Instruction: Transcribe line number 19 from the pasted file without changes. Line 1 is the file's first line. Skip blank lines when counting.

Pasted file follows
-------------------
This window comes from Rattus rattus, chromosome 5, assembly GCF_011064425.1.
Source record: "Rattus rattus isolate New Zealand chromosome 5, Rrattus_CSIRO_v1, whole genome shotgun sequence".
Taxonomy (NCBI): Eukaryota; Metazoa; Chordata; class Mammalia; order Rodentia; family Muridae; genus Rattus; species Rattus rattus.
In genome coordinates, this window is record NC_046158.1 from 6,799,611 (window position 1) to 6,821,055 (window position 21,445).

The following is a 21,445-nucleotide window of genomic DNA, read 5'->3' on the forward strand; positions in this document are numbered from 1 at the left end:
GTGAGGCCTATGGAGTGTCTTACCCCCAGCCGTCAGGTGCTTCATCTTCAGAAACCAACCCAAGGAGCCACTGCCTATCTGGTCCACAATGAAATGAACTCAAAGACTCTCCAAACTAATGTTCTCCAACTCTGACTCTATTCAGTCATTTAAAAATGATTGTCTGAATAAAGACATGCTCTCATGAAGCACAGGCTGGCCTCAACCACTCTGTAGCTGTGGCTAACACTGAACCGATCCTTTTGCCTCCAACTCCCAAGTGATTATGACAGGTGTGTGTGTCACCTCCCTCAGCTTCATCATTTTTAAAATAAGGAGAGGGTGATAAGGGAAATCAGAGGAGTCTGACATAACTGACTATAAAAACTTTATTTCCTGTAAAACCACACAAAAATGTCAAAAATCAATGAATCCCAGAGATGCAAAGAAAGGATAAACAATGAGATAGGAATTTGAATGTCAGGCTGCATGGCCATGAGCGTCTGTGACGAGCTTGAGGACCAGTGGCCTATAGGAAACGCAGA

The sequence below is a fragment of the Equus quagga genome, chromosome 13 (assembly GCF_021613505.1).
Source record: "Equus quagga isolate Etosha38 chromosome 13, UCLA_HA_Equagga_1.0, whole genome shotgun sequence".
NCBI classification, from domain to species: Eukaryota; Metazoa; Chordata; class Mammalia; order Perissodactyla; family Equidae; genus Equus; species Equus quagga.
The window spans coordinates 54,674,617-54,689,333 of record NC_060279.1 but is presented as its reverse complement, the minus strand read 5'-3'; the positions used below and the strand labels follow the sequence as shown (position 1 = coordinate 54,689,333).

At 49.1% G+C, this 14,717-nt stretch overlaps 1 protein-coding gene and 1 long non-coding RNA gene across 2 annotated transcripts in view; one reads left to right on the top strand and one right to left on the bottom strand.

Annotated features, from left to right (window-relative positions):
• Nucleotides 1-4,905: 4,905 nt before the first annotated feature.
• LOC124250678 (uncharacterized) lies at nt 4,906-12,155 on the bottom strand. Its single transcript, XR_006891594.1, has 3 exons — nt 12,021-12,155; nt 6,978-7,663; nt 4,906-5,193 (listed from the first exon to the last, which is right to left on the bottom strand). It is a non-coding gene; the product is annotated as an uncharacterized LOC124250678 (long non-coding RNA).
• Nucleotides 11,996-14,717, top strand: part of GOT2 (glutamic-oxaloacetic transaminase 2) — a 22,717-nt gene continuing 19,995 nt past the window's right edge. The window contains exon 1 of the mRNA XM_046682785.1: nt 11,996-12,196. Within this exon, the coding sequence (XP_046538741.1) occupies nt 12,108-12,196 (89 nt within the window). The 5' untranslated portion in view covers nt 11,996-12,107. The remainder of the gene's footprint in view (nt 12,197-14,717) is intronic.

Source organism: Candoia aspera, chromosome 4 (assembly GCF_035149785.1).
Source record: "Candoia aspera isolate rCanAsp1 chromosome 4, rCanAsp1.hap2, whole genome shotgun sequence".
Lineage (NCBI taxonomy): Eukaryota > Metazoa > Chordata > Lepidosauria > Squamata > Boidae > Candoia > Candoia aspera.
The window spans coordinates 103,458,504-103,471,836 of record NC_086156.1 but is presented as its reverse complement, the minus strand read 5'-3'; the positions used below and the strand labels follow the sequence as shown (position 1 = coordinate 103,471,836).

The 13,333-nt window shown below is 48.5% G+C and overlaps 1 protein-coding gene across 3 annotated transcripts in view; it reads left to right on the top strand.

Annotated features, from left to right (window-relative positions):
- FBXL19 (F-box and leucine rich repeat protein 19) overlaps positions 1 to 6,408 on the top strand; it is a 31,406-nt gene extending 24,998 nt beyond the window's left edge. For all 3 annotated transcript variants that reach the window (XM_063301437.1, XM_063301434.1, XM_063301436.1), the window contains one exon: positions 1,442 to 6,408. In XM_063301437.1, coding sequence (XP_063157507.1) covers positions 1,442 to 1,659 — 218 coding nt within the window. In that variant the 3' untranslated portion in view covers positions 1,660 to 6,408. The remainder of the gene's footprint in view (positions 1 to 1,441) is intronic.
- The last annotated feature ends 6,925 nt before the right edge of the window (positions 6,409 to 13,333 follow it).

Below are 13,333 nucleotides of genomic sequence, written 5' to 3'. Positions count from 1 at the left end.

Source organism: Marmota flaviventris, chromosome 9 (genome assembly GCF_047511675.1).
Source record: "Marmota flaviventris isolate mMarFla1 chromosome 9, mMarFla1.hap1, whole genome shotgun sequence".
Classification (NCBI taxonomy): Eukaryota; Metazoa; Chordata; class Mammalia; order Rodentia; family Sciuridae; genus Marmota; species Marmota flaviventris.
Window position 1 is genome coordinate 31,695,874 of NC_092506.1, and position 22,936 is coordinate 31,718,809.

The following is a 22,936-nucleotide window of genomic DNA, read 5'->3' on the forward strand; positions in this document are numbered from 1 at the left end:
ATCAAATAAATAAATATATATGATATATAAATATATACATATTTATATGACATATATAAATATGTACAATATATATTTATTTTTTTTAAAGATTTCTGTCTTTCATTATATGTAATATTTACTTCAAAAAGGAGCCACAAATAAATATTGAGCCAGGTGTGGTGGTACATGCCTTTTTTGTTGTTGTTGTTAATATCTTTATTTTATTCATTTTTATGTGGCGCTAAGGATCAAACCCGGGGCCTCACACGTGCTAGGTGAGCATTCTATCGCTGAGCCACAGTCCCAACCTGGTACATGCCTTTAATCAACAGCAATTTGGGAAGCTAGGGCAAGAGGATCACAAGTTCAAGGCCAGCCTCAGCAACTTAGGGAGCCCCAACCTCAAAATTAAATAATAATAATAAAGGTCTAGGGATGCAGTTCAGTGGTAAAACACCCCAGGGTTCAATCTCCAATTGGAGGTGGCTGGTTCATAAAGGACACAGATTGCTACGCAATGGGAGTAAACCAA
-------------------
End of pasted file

The window spans coordinates 103,458,504-103,471,836 of record NC_086156.1 but is presented as its reverse complement, the minus strand read 5'-3'; the positions used below and the strand labels follow the sequence as shown (position 1 = coordinate 103,471,836).